because it makes it easier for them to prospect volunteers and raise taxes
in the name of civic pride, while sponsors like Coca-Cola and Visa trundle
off to the bank with billions of dollars in profit.
He [Dick Pound] unabashedly goes on to write that officials are in "collusion"
and have personal agendas that negatively affect Olympic business. He
readily admits doping is the biggest problem, which is expected because
he 'is' the president of the World Anti-Doping Association. Pound also
blames media for the mess the Olympics are in.
The IOC would like us to believe 'they' have control over the system,
but in reality it is sponsor company shareholders who have power over
the Games. Gold medallists make millions in sponsorship fees. Plus some
countries pay their athletes as much as $150,000 if they win a gold medal,
which drives athletes to finish first. It also influences their parents,
coaches, and trainers. Athletes don't stand a chance to stay neutral.
When you see figure skaters sitting in the "kiss and cry" area after their
performance they are crying because they just lost out on millions of
dollars of sponsorship incentives. Losing a medal represents a huge financial
loss and economic hardship for athletes. The crying isn't as wholesome
as the television cameras and colour commentators lead us to believe.
Ben Johnson didn't invent steroid enhancement, he merely resorted to it
after watching everyone else around the world cheating. Like many athletes
he believed it was the only way to compete against corrupt judges, a bribe-taking
IOC organization, plus influential coaches, trainers, and his peers. What
chance did he stand if he didn't get in the game with everyone else? Misguided
to be sure, but nonetheless it was his reality and one shared by many
athletes around the world.
The most sensitive issue in this book addresses how amateur athletes are
perceived. Amateur athletes sacrifice and make incredible contributions
to us all. We love them. They help us connect with our goals and aspirations.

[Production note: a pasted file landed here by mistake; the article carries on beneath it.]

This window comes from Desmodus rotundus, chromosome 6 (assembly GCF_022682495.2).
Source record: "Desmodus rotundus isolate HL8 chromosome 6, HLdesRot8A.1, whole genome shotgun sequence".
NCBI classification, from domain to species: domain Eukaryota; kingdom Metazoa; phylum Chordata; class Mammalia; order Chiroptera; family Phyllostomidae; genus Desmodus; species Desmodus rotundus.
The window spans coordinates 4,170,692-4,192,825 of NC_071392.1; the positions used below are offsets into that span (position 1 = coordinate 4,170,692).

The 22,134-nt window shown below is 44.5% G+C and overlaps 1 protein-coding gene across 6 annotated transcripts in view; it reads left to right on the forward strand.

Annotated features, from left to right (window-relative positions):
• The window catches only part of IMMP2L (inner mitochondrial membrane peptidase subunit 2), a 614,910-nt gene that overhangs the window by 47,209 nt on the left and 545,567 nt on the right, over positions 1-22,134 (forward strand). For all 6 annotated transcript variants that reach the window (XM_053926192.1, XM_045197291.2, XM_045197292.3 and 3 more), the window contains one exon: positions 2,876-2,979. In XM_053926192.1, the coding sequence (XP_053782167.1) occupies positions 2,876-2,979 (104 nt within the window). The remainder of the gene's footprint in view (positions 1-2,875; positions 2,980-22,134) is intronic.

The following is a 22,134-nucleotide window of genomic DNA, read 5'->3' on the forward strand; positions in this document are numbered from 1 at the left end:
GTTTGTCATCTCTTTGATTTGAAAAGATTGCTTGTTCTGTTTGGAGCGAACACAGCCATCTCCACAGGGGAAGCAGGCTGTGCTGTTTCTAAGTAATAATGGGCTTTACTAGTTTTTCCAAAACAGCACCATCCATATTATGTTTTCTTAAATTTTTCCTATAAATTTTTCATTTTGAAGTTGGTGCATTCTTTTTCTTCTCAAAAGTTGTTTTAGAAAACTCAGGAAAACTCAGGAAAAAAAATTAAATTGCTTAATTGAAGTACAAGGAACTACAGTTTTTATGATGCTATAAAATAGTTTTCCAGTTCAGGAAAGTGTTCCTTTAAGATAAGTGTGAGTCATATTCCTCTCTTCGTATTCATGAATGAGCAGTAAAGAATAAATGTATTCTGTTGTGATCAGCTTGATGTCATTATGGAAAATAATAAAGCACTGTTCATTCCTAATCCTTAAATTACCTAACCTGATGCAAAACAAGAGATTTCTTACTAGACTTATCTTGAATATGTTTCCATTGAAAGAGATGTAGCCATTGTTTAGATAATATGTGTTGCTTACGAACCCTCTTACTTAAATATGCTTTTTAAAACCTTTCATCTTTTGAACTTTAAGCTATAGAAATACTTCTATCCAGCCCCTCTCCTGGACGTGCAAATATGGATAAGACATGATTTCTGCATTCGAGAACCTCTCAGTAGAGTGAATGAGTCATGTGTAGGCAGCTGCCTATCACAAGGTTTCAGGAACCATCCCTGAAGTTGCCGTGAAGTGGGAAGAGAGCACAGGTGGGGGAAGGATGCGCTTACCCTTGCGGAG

We respect them for working hard for little pay.
Amateur athlete David Ford, a kayak champion, stated in reference to the
Olympics, “It is almost like we are a forgotten entity in the whole process.”
Ford’s remark was in reference to how well sponsors do in relation to
the meager sums that “trickle down” to athletes.
Amateur athletes truly are our modern day heroes and role models. However,
there is a dark side to Olympic athletes too. For example, when Olympic
organizations have a crisis situation they immediately parade gold medal
athletes in front of microphones to bail the Games out of hot water, whether
it is to combat bribery charges or judging scandals. An Olympic medal
winner is usually the first in line to run interference and take the brunt
of the attack. I’m sure that when Mark Tewksbury was eight years old he
did not dream about becoming a mouthpiece for unscrupulous corporate executives.
Unfortunately it is part of the reality of winning gold. You never know
when the ‘family’ will come calling.
Some athletes refuse to defend the poor judgment of Olympic organizations
and decline to play along, and I truly admire and respect them for their
moral character and conviction. As you know though, all Olympic athletes
are not sportsmanlike and many are not beyond reproach. We regularly see
examples of athletes who cheat by using drugs and excessive intimidation.
Drug use is so rampant it was reported in 2005 by the BBC that, “twice
as many Olympic athletes had their medals taken from them after Athens
than after any other Games.” Detection certainly is a factor because officials
are better at screening for illegal sport drugs, but regardless, the problem
is out of control. International media dubbed Athens “The Dirtiest Games
DNA manipulation is the current hot ticket on the artificial enhancement
stage and it is substantially more effective than steroids. Even well
known Olympians like Marion Jones and Lance Armstrong are
embroiled in controversy.